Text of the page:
Mudunuru, Maruti K., & Karra, Satish. Physics-Informed Machine Learning Models for Predicting the Progress of Reactive-Mixing. United States. https://doi.org/10.1016/j.cma.2020.113560
Mudunuru, Maruti K., and Karra, Satish. Mon . "Physics-Informed Machine Learning Models for Predicting the Progress of Reactive-Mixing". United States. https://doi.org/10.1016/j.cma.2020.113560.
@article{osti_1752958,
title = {Physics-Informed Machine Learning Models for Predicting the Progress of Reactive-Mixing},
author = {Mudunuru, Maruti K. and Karra, Satish},
abstractNote = {This paper presents a physics-informed machine learning (ML) framework to construct reduced-order models (ROMs) for reactive-transport quantities of interest (QoIs) based on high-fidelity numerical simu-lations. QoIs include species decay, product yield, and degree of mixing. The ROMs for QoIs are applied to quantify and understand how the chemical species evolve over time. First, high-resolution datasets for constructing ROMs are generated by solving anisotropic reaction-di?usion equations using a non-negative finite element formulation for di?erent input parameters. The reactive-mixing model input parameters are: time-scale associated with flipping of velocity, spatial-scale controlling small/large vortex structures of velocity, perturbation parameter of the vortex-based velocity, anisotropic dispersion strength/contrast, and molecular diffusion. Second, random forests, F-test, and mutual information criterion are used to evaluate the importance of model inputs/features with respect to QoIs. We observed that anisotropic dispersion strength/contrast is the most important feature and time-scale associated with flipping of velocity is the least important feature. Third, Support Vector Machines (SVM) and Support Vector Regression (SVR) are used to construct ROMs based on the model inputs. The constructed SVR-ROMs are then used to predict scaling of QoIs. We also present estimates and inequalities on the QoIs, which inform that the species decay, mix, and produce in an exponential fashion. These inequalities also inform that a radial basis function is the most suitable kernel for the SVM/SVR models for QoIs. It is observed that R2-score for SVR-ROMs on unseen data is greater than 0.9, implying that the SVR-ROMs are able to predict the reaction-diffusion system state reasonably well. Finally, in terms of the computational cost, the proposed SVM-ROMs are O(107) times faster than running a high-fidelity finite element simulation for evaluating QoIs. This makes the proposed ML-based ROMs attractive for reactive-transport sensing and real-time monitoring applications as they are significantly faster yet reasonably accurate.},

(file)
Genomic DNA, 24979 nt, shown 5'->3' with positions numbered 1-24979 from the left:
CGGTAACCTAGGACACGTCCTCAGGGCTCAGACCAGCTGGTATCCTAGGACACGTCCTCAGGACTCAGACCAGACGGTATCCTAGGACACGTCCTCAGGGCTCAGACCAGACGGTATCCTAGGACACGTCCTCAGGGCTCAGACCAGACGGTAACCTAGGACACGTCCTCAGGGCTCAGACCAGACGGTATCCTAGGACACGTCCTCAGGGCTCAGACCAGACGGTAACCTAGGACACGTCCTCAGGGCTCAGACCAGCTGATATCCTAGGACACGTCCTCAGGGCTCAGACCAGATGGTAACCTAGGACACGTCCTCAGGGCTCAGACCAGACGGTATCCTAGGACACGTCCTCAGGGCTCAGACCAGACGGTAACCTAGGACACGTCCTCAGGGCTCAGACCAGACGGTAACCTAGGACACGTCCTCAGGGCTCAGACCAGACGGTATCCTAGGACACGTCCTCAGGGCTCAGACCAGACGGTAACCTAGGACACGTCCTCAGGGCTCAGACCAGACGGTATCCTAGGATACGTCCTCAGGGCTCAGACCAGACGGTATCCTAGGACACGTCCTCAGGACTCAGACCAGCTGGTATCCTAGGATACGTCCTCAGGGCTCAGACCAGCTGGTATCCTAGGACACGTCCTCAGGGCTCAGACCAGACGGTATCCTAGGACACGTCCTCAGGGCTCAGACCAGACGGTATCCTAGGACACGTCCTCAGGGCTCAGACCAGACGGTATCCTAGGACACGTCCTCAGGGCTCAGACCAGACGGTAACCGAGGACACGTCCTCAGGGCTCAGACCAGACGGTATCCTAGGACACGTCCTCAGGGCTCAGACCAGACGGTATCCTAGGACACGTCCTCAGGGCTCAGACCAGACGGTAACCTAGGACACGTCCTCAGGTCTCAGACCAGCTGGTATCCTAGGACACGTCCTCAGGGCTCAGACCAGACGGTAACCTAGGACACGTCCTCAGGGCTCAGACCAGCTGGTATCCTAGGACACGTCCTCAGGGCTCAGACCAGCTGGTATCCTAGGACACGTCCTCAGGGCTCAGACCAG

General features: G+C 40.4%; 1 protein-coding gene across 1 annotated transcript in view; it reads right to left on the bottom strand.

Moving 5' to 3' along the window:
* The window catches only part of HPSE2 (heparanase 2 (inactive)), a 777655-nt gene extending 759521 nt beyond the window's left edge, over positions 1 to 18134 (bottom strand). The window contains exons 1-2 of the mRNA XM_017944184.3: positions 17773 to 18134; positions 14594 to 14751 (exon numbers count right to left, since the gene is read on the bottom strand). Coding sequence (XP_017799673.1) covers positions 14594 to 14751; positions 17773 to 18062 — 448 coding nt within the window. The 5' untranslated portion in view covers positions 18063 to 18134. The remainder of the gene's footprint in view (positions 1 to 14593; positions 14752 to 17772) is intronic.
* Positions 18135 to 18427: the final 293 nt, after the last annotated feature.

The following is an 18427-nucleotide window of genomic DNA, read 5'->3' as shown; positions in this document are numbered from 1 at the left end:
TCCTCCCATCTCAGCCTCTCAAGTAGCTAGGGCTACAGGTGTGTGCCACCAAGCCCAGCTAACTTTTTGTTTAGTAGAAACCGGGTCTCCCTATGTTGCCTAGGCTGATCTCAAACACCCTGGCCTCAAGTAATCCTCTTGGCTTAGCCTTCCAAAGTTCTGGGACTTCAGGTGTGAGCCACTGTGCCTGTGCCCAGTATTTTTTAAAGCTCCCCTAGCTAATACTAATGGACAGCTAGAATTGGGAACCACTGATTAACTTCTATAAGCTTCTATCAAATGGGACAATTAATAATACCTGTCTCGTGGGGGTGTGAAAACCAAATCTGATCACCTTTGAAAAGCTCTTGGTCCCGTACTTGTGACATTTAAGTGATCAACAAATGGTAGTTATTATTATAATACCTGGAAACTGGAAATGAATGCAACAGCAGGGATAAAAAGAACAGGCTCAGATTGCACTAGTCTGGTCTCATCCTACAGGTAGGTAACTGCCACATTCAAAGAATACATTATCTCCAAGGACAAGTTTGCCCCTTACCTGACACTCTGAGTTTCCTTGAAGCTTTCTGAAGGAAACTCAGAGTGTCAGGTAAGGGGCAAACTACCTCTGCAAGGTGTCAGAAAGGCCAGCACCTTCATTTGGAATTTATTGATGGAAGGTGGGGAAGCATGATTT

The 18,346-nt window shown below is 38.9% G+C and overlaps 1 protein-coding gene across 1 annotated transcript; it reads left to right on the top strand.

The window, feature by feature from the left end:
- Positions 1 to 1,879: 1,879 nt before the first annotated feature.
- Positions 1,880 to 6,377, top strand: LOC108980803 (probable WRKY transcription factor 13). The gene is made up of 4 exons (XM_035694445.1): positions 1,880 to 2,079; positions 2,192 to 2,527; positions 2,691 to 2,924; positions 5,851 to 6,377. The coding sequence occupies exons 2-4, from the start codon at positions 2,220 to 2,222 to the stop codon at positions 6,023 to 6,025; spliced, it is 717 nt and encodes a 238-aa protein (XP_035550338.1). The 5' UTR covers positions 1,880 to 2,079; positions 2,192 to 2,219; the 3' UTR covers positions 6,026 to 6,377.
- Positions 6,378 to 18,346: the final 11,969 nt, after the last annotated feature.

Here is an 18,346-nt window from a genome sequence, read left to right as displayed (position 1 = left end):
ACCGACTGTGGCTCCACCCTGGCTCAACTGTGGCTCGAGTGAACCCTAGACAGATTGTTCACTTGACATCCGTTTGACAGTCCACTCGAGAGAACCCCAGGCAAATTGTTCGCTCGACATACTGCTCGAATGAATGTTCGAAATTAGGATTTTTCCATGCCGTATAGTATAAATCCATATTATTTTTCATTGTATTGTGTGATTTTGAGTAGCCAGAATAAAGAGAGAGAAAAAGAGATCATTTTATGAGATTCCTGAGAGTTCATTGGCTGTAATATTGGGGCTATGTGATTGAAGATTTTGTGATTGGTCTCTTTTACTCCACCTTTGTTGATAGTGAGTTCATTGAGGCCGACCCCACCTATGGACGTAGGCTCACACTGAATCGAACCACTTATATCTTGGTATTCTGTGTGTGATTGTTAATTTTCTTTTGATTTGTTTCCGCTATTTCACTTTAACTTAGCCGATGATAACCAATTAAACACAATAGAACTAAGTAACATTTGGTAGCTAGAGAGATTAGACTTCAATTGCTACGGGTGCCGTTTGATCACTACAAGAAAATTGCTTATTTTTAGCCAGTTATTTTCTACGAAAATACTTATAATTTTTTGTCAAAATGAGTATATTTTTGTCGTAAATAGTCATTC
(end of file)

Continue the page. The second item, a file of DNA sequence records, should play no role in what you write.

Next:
doi = {10.1016/j.cma.2020.113560},
url = {https://www.osti.gov/biblio/1752958}, journal = {Computer Methods in Applied Mechanics and Engineering},
number = ,
volume = 374,
place = {United States},
year = {2021},
month = {2}
}